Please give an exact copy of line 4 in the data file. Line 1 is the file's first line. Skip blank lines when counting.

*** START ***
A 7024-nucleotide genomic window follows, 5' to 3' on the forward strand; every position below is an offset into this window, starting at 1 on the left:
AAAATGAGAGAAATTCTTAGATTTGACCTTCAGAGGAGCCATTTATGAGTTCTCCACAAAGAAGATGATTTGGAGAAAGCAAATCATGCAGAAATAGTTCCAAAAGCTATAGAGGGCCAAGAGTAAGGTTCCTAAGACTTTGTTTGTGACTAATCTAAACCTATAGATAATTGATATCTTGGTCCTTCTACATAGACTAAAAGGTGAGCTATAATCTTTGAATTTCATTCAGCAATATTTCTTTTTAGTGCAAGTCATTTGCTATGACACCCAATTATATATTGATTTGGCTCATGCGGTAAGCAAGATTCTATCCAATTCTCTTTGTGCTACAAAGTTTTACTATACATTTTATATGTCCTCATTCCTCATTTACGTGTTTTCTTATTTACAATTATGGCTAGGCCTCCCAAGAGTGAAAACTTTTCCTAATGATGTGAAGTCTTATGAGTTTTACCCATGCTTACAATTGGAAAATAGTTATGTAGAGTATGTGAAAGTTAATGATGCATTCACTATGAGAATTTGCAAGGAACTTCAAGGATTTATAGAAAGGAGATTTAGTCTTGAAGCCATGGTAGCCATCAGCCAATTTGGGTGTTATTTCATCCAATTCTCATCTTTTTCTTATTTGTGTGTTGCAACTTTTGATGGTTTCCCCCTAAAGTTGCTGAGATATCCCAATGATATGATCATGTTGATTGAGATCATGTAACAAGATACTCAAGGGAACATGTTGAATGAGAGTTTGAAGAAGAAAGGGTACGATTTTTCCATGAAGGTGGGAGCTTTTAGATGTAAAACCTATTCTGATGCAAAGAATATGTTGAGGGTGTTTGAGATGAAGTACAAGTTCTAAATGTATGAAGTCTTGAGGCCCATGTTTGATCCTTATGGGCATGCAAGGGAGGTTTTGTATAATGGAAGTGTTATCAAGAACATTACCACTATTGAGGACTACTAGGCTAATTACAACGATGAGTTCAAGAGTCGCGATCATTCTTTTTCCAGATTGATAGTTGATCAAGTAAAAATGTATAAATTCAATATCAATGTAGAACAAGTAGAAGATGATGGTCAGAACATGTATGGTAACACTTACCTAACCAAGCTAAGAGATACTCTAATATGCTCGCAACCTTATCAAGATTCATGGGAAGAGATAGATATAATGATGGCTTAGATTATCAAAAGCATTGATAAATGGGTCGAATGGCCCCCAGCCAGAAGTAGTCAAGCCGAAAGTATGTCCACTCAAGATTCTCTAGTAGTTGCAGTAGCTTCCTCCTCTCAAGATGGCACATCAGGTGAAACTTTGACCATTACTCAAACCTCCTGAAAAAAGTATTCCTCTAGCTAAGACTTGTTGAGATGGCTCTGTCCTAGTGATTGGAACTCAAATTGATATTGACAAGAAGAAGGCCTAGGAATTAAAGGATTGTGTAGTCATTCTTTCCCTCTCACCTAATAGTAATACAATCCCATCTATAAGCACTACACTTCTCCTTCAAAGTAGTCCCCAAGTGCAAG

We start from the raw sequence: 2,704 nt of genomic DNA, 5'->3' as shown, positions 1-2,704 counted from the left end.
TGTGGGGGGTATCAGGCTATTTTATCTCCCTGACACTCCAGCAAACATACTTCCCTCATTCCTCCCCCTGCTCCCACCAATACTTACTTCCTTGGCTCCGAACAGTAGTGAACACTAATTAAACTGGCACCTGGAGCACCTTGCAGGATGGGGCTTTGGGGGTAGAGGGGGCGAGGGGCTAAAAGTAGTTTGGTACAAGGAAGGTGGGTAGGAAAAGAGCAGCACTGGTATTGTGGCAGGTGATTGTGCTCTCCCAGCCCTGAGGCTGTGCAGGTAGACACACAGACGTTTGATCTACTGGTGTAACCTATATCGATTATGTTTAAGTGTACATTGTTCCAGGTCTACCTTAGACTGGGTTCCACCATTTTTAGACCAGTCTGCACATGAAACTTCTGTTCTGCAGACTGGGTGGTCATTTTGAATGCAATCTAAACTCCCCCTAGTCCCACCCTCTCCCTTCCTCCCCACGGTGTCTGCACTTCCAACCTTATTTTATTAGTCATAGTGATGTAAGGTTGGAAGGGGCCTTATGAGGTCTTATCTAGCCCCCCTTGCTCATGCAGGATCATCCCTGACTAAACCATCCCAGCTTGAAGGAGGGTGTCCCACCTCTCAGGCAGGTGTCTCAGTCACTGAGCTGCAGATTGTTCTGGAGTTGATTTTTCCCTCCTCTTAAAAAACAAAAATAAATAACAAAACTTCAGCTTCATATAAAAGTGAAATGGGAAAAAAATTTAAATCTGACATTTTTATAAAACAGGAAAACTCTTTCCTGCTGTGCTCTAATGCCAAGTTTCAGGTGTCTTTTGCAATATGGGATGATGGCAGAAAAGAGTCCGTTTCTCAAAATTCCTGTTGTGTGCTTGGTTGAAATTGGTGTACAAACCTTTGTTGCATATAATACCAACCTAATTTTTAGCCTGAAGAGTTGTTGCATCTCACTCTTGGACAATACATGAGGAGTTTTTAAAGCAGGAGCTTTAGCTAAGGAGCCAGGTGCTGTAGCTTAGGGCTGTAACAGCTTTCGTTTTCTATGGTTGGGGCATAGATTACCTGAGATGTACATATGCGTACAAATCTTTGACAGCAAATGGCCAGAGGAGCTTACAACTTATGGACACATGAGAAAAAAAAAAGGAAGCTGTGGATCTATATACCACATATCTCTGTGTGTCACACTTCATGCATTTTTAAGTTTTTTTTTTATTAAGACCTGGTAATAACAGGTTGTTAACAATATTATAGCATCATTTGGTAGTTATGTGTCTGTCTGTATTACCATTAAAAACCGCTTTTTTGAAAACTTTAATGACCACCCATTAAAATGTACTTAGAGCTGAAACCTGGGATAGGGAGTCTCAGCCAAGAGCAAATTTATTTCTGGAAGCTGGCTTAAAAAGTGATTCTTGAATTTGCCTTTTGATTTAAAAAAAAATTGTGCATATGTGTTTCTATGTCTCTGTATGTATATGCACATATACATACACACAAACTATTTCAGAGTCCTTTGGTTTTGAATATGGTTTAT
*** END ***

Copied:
TGTGGGGGGTATCAGGCTATTTTATCTCCCTGACACTCCAGCAAACATACTTCCCTCATTCCTCCCCCTGCTCCCACCAATACTTACTTCCTTGGCTCCGAACAGTAGTGAACACTAATTAAACTGGCACCTGGAGCACCTTGCAGGATGGGGCTTTGGGGGTAGAGGGGGCGAGGGGCTAAAAGTAGTTTGGTACAAGGAAGGTGGGTAGGAAAAGAGCAGCACTGGTATTGTGGCAGGTGATTGTGCTCTCCCAGCCCTGAGGCTGTGCAGGTAGACACACAGACGTTTGATCTACTGGTGTAACCTATATCGATTATGTTTAAGTGTACATTGTTCCAGGTCTACCTTAGACTGGGTTCCACCATTTTTAGACCAGTCTGCACATGAAACTTCTGTTCTGCAGACTGGGTGGTCATTTTGAATGCAATCTAAACTCCCCCTAGTCCCACCCTCTCCCTTCCTCCCCACGGTGTCTGCACTTCCAACCTTATTTTATTAGTCATAGTGATGTAAGGTTGGAAGGGGCCTTATGAGGTCTTATCTAGCCCCCCTTGCTCATGCAGGATCATCCCTGACTAAACCATCCCAGCTTGAAGGAGGGTGTCCCACCTCTCAGGCAGGTGTCTCAGTCACTGAGCTGCAGATTGTTCTGGAGTTGATTTTTCCCTCCTCTTAAAAAACAAAAATAAATAACAAAACTTCAGCTTCATATAAAAGTGAAATGGGAAAAAAATTTAAATCTGACATTTTTATAAAACAGGAAAACTCTTTCCTGCTGTGCTCTAATGCCAAGTTTCAGGTGTCTTTTGCAATATGGGATGATGGCAGAAAAGAGTCCGTTTCTCAAAATTCCTGTTGTGTGCTTGGTTGAAATTGGTGTACAAACCTTTGTTGCATATAATACCAACCTAATTTTTAGCCTGAAGAGTTGTTGCATCTCACTCTTGGACAATACATGAGGAGTTTTTAAAGCAGGAGCTTTAGCTAAGGAGCCAGGTGCTGTAGCTTAGGGCTGTAACAGCTTTCGTTTTCTATGGTTGGGGCATAGATTACCTGAGATGTACATATGCGTACAAATCTTTGACAGCAAATGGCCAGAGGAGCTTACAACTTATGGACACATGAGAAAAAAAAAAGGAAGCTGTGGATCTATATACCACATATCTCTGTGTGTCACACTTCATGCATTTTTAAGTTTTTTTTTTATTAAGACCTGGTAATAACAGGTTGTTAACAATATTATAGCATCATTTGGTAGTTATGTGTCTGTCTGTATTACCATTAAAAACCGCTTTTTTGAAAACTTTAATGACCACCCATTAAAATGTACTTAGAGCTGAAACCTGGGATAGGGAGTCTCAGCCAAGAGCAAATTTATTTCTGGAAGCTGGCTTAAAAAGTGATTCTTGAATTTGCCTTTTGATTTAAAAAAAAATTGTGCATATGTGTTTCTATGTCTCTGTATGTATATGCACATATACATACACACAAACTATTTCAGAGTCCTTTGGTTTTGAATATGGTTTAT